“Mala in se” – refers to acts wrong in themselves. (Dungo v. People, G.R. No. 209464, 01 July 2015)
“Mala prohibita” – refers to acts which would not be wrong but for the fact that positive law forbids them. (Ibid.)
2. Importance of the difference
The law has long divided crimes into acts wrong in themselves called acts mala in se; and acts which would not be wrong but for the fact that positive law forbids them, called acts mala prohibita. This distinction is important with reference to the intent with which a wrongful act is done. (Tan v. Ballena, G.R. No. 168111, 04 July 2008)
The rule on the subject is that in acts mala in se, the intent governs; but in acts mala prohibita, the only inquiry is, has the law been violated? When an act is illegal, the intent of the offender is immaterial. When the doing of an act is prohibited by law, it is considered injurious to public welfare, and the doing of the prohibited act is the crime itself. (Dungo v. People, supra.)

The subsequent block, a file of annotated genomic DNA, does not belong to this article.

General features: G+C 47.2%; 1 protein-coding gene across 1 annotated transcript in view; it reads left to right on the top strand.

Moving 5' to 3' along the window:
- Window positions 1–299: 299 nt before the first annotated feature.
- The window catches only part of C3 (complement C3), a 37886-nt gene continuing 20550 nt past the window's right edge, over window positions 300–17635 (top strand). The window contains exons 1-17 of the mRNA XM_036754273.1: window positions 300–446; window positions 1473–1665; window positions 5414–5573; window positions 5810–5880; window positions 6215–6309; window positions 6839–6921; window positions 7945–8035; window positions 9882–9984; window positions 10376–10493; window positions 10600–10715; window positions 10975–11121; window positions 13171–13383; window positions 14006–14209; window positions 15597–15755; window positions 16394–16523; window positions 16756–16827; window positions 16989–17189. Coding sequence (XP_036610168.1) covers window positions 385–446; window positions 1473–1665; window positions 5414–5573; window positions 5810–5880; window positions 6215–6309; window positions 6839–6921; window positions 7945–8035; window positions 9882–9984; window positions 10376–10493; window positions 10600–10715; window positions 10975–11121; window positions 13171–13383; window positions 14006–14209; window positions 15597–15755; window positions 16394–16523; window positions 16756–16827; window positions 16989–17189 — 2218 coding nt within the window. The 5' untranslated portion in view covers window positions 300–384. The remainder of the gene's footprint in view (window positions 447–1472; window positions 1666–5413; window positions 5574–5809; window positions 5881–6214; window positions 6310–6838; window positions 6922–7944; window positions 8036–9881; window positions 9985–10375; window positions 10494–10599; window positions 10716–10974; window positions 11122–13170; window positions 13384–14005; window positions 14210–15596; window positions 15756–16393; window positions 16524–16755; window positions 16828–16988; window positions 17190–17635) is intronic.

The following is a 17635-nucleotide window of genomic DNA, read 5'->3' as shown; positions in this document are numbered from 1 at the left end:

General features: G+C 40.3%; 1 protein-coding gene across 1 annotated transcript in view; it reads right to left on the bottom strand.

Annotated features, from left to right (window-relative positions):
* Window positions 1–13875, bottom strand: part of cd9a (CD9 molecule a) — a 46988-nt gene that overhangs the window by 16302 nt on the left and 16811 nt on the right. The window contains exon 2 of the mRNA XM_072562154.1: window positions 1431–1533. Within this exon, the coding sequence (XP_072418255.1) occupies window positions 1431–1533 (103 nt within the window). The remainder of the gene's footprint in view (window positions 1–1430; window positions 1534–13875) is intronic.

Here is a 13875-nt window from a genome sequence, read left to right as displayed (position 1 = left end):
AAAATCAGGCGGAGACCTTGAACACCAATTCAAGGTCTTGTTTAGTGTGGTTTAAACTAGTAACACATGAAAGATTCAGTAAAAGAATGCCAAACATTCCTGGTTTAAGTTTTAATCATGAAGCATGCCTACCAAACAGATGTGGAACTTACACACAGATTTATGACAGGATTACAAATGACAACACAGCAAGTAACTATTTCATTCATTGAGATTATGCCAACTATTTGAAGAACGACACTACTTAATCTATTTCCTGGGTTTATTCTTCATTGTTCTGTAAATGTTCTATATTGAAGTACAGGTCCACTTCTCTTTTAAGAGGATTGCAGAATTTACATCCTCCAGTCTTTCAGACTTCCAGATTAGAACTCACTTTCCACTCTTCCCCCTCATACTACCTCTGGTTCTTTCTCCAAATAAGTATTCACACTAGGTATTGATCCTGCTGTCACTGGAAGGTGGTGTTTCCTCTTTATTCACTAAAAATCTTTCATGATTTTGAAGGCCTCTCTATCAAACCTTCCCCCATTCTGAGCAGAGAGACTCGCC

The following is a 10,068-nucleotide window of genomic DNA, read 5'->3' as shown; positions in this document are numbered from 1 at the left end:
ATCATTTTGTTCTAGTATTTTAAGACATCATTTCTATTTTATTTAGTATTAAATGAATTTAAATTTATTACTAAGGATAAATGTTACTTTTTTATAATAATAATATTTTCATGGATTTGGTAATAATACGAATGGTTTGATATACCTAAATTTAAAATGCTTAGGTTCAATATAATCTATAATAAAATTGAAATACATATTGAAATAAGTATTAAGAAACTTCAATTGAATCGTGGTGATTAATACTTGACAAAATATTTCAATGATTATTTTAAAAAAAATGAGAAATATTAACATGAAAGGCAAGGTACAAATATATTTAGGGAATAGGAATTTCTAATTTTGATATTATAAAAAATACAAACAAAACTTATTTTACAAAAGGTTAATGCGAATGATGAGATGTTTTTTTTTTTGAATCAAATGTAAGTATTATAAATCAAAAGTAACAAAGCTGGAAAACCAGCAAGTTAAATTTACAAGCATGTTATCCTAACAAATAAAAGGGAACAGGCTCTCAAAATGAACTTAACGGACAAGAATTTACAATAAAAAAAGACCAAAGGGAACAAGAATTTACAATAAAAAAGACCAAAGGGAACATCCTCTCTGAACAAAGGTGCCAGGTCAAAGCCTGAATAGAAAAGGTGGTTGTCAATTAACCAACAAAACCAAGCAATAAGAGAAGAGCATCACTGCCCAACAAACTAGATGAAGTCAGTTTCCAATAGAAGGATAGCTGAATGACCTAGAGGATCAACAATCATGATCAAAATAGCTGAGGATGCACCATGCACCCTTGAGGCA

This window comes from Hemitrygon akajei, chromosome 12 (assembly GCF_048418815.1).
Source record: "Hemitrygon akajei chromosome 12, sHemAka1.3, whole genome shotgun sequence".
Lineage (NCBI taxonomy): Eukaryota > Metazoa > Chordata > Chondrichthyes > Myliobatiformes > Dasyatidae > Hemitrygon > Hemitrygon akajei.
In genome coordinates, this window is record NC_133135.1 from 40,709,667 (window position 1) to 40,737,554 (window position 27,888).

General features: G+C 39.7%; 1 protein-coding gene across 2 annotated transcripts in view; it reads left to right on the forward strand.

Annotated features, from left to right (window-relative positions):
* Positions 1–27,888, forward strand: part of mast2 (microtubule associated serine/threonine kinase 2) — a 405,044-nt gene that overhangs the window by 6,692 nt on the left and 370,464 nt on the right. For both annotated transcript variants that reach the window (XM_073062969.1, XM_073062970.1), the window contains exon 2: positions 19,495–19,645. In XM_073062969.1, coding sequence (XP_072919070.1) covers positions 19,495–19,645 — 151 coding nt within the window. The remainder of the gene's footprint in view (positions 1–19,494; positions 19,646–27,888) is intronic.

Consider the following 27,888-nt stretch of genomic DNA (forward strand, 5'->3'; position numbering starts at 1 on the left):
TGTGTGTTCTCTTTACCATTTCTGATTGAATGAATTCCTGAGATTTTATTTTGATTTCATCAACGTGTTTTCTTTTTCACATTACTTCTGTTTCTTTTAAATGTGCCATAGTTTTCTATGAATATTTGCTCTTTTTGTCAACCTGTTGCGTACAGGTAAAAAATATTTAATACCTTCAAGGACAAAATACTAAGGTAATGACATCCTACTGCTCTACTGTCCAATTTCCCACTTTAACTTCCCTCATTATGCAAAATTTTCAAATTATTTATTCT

Generally, mala in se felonies are defined and penalized in the Revised Penal Code. When the acts complained of are inherently immoral, they are deemed mala in se, even if they are punished by a special law. Accordingly, criminal intent must be clearly established with the other elements of the crime; otherwise, no crime is committed. On the other hand, in crimes that are mala prohibita, the criminal acts are not inherently immoral but become punishable only because the law says they are...
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